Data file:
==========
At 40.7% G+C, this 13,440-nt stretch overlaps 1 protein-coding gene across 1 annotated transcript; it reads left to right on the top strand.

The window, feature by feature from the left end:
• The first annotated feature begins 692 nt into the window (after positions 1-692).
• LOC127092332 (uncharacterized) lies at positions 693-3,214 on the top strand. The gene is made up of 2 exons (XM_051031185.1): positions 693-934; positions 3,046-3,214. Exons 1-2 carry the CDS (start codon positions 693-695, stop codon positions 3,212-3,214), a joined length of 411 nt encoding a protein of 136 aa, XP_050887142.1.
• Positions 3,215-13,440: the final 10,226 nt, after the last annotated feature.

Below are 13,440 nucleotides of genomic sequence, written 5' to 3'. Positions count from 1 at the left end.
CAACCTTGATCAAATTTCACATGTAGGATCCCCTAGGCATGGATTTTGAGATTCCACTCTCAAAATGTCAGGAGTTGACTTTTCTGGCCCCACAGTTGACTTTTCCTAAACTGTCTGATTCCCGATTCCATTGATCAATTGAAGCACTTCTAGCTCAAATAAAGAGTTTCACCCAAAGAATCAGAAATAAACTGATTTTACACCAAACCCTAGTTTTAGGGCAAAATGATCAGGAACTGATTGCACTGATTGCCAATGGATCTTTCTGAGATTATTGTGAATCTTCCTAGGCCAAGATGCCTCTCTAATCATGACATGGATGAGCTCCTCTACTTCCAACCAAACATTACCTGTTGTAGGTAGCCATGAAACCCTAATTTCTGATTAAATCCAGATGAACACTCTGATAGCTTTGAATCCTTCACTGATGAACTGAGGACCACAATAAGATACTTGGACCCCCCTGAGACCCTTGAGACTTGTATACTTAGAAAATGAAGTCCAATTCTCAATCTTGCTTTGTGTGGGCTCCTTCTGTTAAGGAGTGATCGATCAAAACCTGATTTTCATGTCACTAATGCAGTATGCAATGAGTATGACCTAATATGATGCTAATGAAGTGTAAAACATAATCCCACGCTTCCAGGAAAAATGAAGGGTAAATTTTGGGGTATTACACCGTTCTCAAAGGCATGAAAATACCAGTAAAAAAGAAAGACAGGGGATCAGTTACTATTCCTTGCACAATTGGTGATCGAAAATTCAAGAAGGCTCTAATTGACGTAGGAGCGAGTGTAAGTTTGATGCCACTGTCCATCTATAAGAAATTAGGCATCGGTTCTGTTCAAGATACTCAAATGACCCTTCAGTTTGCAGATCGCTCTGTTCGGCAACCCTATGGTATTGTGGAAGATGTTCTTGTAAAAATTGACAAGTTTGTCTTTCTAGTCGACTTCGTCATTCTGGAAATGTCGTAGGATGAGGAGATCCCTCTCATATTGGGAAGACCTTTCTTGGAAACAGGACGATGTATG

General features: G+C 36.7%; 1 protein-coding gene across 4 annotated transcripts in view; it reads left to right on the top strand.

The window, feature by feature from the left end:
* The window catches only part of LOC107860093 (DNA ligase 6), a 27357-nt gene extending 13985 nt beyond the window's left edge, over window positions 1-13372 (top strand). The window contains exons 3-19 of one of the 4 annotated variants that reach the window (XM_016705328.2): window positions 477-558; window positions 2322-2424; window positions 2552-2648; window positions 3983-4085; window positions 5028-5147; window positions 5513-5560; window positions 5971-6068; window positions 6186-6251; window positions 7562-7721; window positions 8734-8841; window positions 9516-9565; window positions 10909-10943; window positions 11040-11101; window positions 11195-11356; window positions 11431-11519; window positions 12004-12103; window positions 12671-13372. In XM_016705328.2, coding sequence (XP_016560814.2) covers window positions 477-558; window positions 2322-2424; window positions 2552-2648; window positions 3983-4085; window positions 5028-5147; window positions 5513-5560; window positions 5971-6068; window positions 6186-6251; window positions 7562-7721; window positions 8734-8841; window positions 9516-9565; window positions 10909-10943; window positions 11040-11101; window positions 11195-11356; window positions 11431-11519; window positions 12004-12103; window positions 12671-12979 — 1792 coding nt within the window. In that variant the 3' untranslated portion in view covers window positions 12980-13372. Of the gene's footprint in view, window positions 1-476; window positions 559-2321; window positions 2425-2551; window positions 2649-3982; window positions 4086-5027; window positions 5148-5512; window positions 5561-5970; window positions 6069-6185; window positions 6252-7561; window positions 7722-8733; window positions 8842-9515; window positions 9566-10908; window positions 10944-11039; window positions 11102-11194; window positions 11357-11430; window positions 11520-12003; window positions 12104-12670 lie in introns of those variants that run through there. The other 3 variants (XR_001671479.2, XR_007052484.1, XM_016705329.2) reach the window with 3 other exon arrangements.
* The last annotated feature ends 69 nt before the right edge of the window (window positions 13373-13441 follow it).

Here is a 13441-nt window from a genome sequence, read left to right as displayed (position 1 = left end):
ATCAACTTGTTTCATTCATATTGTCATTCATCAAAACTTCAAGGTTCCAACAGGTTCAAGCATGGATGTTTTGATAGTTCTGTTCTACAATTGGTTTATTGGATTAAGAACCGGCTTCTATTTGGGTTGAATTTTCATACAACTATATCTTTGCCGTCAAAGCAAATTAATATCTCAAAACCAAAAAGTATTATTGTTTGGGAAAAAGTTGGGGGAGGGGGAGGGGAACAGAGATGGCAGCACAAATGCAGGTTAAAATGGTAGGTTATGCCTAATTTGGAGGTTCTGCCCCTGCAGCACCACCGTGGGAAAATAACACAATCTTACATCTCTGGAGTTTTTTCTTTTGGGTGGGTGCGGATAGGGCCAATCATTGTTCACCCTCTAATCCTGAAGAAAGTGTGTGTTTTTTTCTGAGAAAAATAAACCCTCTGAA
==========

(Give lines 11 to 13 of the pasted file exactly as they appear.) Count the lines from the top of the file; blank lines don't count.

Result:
* The last annotated feature ends 69 nt before the right edge of the window (window positions 13373-13441 follow it).

Here is a 13441-nt window from a genome sequence, read left to right as displayed (position 1 = left end):
ATCAACTTGTTTCATTCATATTGTCATTCATCAAAACTTCAAGGTTCCAACAGGTTCAAGCATGGATGTTTTGATAGTTCTGTTCTACAATTGGTTTATTGGATTAAGAACCGGCTTCTATTTGGGTTGAATTTTCATACAACTATATCTTTGCCGTCAAAGCAAATTAATATCTCAAAACCAAAAAGTATTATTGTTTGGGAAAAAGTTGGGGGAGGGGGAGGGGAACAGAGATGGCAGCACAAATGCAGGTTAAAATGGTAGGTTATGCCTAATTTGGAGGTTCTGCCCCTGCAGCACCACCGTGGGAAAATAACACAATCTTACATCTCTGGAGTTTTTTCTTTTGGGTGGGTGCGGATAGGGCCAATCATTGTTCACCCTCTAATCCTGAAGAAAGTGTGTGTTTTTTTCTGAGAAAAATAAACCCTCTGAA